German President Frank-Walter Steinmeier has urged political parties to return to the negotiating table after coalition talks to form a new government collapsed on Sunday night. His comments come in the wake of the announcement by Free Democrats leader Christian Lindner that he was pulling his party out of the talks because of a failure to reach agreement over the issues of immigration and carbon emissions reductions.
Efforts to form a coalition government had been ongoing since elections in September resulted in a reduced majority for Angela Merkel’s CDU party, forcing it to look for coalition partners to build a stable government. The talks involved the centre-right CDU and its Bavarian sister party, the CSU, the liberal Free Democratic Party and the Greens. The Social Democrats, who had formed part of the previous government with CDU/CSU, ruled themselves out of another grand coalition after their poor showing in the elections. The deadline for the parties to come to an agreement past over the weekend despite a marathon negotiating session on Sunday night. On Monday morning Chancellor Merkel met with President Steinmeier to brief him on the failed talks.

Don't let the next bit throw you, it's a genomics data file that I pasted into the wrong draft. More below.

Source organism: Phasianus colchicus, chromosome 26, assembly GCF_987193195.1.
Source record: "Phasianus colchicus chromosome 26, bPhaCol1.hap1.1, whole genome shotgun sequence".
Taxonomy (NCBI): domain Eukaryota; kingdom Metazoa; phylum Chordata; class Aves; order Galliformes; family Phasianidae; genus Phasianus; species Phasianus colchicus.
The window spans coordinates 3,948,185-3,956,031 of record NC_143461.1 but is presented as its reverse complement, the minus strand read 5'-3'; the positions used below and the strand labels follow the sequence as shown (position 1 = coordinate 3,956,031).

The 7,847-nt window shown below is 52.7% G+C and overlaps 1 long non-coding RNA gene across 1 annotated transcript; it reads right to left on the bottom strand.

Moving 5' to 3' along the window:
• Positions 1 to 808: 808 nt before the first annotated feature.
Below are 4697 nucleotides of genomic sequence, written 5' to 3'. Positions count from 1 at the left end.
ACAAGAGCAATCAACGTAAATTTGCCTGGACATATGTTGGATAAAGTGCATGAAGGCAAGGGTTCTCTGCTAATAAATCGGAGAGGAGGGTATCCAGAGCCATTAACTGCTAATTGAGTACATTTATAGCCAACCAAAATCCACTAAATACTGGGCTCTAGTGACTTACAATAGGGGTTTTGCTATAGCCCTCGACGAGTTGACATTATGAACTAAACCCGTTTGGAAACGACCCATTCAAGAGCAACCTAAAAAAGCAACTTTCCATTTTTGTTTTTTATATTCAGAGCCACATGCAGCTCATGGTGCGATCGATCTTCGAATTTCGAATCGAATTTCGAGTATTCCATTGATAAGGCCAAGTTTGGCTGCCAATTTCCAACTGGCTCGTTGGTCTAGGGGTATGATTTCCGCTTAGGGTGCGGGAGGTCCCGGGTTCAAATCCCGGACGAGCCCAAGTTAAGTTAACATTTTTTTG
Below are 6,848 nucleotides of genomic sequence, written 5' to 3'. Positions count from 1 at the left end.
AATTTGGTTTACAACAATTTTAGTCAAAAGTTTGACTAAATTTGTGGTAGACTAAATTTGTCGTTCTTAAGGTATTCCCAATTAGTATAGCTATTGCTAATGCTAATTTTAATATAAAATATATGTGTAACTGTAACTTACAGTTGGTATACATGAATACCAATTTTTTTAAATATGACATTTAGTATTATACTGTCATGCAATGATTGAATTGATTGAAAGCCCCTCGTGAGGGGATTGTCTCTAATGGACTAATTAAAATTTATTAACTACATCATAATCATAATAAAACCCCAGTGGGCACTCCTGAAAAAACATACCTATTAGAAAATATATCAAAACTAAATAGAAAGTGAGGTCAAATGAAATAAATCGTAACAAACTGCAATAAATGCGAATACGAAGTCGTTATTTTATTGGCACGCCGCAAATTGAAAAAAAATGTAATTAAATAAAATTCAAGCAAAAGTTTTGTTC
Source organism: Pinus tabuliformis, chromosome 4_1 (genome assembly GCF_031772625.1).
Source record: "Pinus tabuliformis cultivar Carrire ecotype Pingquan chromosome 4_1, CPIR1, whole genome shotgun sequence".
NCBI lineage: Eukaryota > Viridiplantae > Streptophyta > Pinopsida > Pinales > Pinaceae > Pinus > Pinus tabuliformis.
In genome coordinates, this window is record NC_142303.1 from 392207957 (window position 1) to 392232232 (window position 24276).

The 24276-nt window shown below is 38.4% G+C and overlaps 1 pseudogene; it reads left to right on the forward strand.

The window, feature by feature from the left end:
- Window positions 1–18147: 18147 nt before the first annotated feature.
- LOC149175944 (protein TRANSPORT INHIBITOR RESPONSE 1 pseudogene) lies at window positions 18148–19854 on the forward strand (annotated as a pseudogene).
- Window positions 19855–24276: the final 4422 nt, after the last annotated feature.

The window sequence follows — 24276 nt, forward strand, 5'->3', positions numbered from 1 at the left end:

“There would be incomprehension and great concern inside and outside our country, and particularly in our European neighbourhood, if the political forces in the biggest and economically strongest country in Europe of all places didn’t fulfil their responsibility,” Steinmeier said in a press conference after his meeting with Merkel.
Free Democrat leader Christian Lindner blamed a lack of trust among the negotiating parties for the breakdown of the talks. The main sticking points were the questions of immigration, which the conservative CSU wanted to see limited to 200,000 people per year and the closure of coal powered plants – a demand by the Greens that the FDP felt would damage Germany’s economic growth. Merkel’s options now include trying to coax the Social Democrats back into coalition, something that the SPD leader has sternly ruled out or attempting to form a minority government, perhaps with the Greens and counting on the support of other parties on specific votes. If these fall through and the FDP refuse to return to the negotiating table, fresh elections will have to be called for next year.